That said, I think Warren Buffett had a perfect phrase to sum it up, he said it many years ago, but I remember it was an annual meeting
"If a company has a great future but a lousy past, we'll miss it."
So I would say that's really what also we're trying to do. We're trying to first find company that has a great pass and a great present. I mean, they have good return on capital, they've rewarded shareholders in the past, they have a competitive advantage, a great balance sheet, and we believe that everything is in place for continuation in the future of those great results.
But if the company has a lousy past or is a very young company that doesn't really have much past, I think it's very hard to have an idea what the future look like. You'll probably take risk and sometimes it will work out. Sometimes it won't work out.
The danger is to find a company that does have a great future, but it's already priced in the level of the stock market today. So if you buy a great company that trade that, I don't know, hundred times earnings and, you know, earnings increase by sixfold in the next decade, but the PE ratio falls to 20 times, you know, didn't really have a good return because so much of the future, that was great in the end, was already discounted in the price. So you have to be very careful when you're buying the future.
Leandro: Well I'm gonna take this example because I think it's perfect for the next question, maybe not at the extreme of a hundred times earnings, but there's a common belief that high quality companies are always fully valued, but then you can see that they keep outperforming the market despite these fears.
I mean, I think that they always trade at optically expensive PE ratios, especially if you're anchored to a PE ratio. I don't know, if you say I'm not going to buy anything above 10 times earnings, then obviously these companies are going to appear to be very overvalued.
But then these companies kind of continue to prove that they were not fully valued by the market. So what do you think the market is missing in valuing high quality companies? Is it something of the quality of the business itself? Maybe the durability?
François Rochon: Well, if you study the last 50 years, there have been periods when great growth companies were very popular around trading at very high PE ratio. I wasn't around really, I was alive, but I wasn't investing, in 1972, you had the Nifty 50 that traded at very high PE, 40, 50, 60 times earnings. And you know, in 73, 74, they, they went down a lot.
So, in the end they were great growth companies. Not all of them, but most of them did very well in terms of intrinsic growth and their value, but they were so pricey that they didn't do that well for an investment. And I do remember probably at the end of the nineties, probably 97, 98, I think General Electric traded at 30 times earnings, Coke (KO) at some point was 40, 50 times earnings.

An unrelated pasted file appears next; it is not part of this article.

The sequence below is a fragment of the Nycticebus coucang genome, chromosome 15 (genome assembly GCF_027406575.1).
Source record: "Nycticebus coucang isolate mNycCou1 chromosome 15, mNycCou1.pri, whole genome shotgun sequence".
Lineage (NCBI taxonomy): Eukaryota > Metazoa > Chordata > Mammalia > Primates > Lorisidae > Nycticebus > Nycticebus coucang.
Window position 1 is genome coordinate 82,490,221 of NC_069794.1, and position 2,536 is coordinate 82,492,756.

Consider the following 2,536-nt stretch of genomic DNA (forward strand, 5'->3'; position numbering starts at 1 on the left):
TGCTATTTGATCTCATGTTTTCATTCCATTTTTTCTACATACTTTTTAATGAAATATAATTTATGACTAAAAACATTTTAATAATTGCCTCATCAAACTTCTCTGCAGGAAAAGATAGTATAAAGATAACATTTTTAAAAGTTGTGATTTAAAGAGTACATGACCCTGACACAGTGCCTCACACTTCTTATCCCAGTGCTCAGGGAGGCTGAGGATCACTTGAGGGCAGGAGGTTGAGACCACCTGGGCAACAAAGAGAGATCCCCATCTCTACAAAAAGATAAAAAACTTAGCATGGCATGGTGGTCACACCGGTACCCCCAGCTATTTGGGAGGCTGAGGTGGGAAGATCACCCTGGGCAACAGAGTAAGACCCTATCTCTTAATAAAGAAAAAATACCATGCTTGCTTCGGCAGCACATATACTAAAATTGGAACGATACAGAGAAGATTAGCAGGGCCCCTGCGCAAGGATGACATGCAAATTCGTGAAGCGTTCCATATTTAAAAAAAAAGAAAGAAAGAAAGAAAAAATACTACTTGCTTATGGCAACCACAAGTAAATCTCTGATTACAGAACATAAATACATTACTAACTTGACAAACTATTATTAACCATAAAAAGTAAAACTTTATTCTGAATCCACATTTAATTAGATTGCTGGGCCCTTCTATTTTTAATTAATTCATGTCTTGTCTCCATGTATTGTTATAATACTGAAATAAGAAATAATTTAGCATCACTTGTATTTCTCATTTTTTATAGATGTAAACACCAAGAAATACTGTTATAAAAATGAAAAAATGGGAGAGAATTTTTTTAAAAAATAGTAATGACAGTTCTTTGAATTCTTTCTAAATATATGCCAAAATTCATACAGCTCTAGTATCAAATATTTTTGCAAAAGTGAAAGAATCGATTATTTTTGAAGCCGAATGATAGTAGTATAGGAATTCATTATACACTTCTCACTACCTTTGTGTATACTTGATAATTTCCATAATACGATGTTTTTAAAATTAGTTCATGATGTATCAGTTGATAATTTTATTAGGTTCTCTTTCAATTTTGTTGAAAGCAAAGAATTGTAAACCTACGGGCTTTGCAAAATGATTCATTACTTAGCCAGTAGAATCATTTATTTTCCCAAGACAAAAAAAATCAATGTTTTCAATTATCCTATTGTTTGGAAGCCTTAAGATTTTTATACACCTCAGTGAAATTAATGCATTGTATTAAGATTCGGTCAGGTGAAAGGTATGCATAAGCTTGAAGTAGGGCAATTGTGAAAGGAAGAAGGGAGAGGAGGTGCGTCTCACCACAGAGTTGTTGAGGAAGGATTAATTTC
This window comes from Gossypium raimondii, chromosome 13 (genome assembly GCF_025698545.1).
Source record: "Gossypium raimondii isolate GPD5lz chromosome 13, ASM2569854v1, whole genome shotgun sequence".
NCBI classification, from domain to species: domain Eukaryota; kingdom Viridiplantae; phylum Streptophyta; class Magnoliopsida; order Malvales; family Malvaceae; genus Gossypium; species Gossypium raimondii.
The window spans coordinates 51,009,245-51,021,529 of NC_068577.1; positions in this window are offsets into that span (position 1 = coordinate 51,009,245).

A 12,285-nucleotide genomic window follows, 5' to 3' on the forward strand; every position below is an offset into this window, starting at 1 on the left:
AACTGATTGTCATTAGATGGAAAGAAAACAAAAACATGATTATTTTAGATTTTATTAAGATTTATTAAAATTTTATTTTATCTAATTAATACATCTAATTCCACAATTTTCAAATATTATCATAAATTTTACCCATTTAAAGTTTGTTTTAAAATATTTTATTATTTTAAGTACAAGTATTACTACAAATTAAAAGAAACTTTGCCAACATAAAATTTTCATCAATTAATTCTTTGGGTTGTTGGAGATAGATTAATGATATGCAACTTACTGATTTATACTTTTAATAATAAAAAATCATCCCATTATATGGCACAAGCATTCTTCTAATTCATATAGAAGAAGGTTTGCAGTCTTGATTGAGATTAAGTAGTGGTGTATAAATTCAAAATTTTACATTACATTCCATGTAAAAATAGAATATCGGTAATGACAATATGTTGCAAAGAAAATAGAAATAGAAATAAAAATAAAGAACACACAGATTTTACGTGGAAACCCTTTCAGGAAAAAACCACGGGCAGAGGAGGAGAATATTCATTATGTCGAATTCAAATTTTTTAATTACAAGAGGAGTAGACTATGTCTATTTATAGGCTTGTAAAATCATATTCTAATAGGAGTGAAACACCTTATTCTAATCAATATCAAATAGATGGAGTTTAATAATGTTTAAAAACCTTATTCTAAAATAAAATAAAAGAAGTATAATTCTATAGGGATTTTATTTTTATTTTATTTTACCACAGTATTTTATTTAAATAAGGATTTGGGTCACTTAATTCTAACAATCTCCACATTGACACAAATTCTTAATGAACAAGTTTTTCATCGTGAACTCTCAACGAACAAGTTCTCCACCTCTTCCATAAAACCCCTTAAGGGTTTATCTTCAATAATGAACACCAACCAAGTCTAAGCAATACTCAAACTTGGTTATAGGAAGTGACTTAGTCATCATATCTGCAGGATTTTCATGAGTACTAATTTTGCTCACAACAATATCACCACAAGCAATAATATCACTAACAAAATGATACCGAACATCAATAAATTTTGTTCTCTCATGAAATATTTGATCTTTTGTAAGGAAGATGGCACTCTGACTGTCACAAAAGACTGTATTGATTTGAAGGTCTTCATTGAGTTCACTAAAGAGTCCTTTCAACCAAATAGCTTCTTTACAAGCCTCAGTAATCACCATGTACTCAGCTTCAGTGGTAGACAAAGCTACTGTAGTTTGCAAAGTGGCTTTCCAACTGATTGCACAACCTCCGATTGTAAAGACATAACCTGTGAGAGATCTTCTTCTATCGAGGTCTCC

And General Electric turned out... didn't do very well, but Coke did continue to grow at good ratios. Not 15% per year, but 6, 7, 8% a year. But the PE ratio today is probably 24 or 25 times. So, there was a big reduction in the PE ratio in the last 25 years for Coke.
And a lot of companies, if you look at Cisco Systems (CSCO) for instance, because I know the company well, we purchased it in 97, I think for two years, and it did well, but if you look at the peak of 2000, I think the stock traded that $80 per share and, the earnings per share were 65 70 cents per share. So the PE ratio was more than a hundred. And if you look at the stock today, I think it's $52. And last year they earned, don't remember exactly, but let's say $3 and a half. So earnings did grow something like 8 or 9% a year in the last 22 years. But the stock is lower today than it was at the peak of 2000. So that's a very long time, 22 years for not making money. So I think even the greatest company, the intrinsic value is not infinite. You need the margin of safety.
Ben Graham, when you wrote the intelligent investor, the conclusion, the last chapter is that if you had to sum up an intelligent investing in one phrase was margin of safety. Still think 70 years later, that's still the right three words. Margin of safety. Yes, we want to own great quality companies, but you need a margin of safety.